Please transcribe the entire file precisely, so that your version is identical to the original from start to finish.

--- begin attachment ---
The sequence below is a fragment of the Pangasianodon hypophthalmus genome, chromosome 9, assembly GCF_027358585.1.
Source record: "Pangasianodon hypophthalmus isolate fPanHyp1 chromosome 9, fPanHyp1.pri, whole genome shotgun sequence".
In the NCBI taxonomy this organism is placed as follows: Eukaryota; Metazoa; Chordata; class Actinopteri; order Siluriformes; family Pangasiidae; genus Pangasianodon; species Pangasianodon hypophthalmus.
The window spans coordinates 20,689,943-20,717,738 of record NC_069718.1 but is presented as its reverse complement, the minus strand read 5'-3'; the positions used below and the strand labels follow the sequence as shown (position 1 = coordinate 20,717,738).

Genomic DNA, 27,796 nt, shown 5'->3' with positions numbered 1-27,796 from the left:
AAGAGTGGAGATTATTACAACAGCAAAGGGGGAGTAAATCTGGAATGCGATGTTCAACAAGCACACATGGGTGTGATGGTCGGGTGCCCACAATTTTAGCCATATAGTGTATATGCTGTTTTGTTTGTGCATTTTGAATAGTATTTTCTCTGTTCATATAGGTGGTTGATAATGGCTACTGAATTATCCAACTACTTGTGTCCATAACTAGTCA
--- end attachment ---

The sequence below is a fragment of the Pangasianodon hypophthalmus genome, chromosome 9, assembly GCF_027358585.1.
Source record: "Pangasianodon hypophthalmus isolate fPanHyp1 chromosome 9, fPanHyp1.pri, whole genome shotgun sequence".
In the NCBI taxonomy this organism is placed as follows: Eukaryota; Metazoa; Chordata; class Actinopteri; order Siluriformes; family Pangasiidae; genus Pangasianodon; species Pangasianodon hypophthalmus.
The window spans coordinates 20,689,943-20,717,738 of record NC_069718.1 but is presented as its reverse complement, the minus strand read 5'-3'; the positions used below and the strand labels follow the sequence as shown (position 1 = coordinate 20,717,738).

Genomic DNA, 27,796 nt, shown 5'->3' with positions numbered 1-27,796 from the left:
AAGAGTGGAGATTATTACAACAGCAAAGGGGGAGTAAATCTGGAATGCGATGTTCAACAAGCACACATGGGTGTGATGGTCGGGTGCCCACAATTTTAGCCATATAGTGTATATGCTGTTTTGTTTGTGCATTTTGAATAGTATTTTCTCTGTTCATATAGGTGGTTGATAATGGCTACTGAATTATCCAACTACTTGTGTCCATAACTAGTCA